Performance-wise, BOVs can have a slight negative affect in applications such as drifting. When you’re on and off the throttle all the time, releasing all the charged air can hurt throttle response and give some lag. But as a general rule, you’re better off having one. For experimental reasons, we ran Mike Whiddett’s quad-rotor twin-turbo engine with no BOVs, but after testing we found it was better to run with two Turbosmart units. With vehicles running very large camshafts with lots of overlap, or a rotary running lots of overlap on the port timing, you can have very serious issues if a BOV isn’t used. Basically when the turbo slows down drastically, the exhaust manifold pressure can overcome the intake manifold pressure — forcing exhaust gasses the wrong way back into your intake. With positioning a BOV, there are two theories — after the intercooler, before the throttle body, or before the intercooler and close to the turbo. I prefer to run BOVs after the intercooler, to keep the mass of air moving in the right direction.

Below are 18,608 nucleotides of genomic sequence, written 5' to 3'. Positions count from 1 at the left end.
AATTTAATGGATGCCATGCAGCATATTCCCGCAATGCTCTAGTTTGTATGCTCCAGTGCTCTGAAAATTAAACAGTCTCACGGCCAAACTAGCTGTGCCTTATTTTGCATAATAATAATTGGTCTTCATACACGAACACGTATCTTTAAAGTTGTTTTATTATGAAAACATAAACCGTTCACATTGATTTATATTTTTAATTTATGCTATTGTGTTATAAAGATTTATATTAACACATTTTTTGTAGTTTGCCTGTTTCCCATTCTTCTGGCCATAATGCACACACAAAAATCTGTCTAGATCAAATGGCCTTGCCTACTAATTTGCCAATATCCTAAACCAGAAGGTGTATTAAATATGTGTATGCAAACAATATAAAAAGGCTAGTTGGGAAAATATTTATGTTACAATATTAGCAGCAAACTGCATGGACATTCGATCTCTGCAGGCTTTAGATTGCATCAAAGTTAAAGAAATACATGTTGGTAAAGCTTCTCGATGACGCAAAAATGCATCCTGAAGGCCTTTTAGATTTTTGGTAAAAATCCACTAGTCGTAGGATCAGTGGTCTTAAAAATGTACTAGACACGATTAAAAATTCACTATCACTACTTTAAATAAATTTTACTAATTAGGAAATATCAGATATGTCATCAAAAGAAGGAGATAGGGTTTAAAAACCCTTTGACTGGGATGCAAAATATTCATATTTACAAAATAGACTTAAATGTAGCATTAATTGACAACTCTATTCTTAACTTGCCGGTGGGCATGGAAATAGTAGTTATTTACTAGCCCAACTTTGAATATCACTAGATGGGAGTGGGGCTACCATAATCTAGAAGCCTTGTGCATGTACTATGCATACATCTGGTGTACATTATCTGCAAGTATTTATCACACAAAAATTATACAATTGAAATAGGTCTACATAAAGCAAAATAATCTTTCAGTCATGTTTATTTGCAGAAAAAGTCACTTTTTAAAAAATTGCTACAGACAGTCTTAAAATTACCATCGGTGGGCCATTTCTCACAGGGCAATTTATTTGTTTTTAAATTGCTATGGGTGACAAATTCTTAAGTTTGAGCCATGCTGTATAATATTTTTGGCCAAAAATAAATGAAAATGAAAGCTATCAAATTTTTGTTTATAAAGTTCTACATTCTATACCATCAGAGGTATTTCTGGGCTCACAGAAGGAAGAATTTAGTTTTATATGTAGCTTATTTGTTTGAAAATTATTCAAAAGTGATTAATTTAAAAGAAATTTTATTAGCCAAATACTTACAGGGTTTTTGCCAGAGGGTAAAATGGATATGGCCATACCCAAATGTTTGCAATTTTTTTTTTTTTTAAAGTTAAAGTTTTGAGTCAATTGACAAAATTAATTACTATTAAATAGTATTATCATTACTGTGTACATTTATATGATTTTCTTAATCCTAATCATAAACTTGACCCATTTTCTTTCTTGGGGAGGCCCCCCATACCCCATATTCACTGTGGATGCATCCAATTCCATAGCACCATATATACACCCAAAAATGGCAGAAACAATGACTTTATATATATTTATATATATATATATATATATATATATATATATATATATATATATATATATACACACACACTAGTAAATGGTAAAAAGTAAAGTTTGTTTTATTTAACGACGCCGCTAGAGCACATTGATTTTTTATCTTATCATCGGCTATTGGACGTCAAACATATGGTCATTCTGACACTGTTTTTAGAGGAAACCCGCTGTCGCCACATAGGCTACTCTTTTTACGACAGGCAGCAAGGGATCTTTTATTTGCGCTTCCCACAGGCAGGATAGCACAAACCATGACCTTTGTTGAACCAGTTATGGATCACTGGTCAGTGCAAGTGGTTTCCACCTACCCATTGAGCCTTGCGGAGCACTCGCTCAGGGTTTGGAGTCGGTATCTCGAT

This article was originally featured in a previous issue of NZ Performance Car. Pick up a copy of the edition here: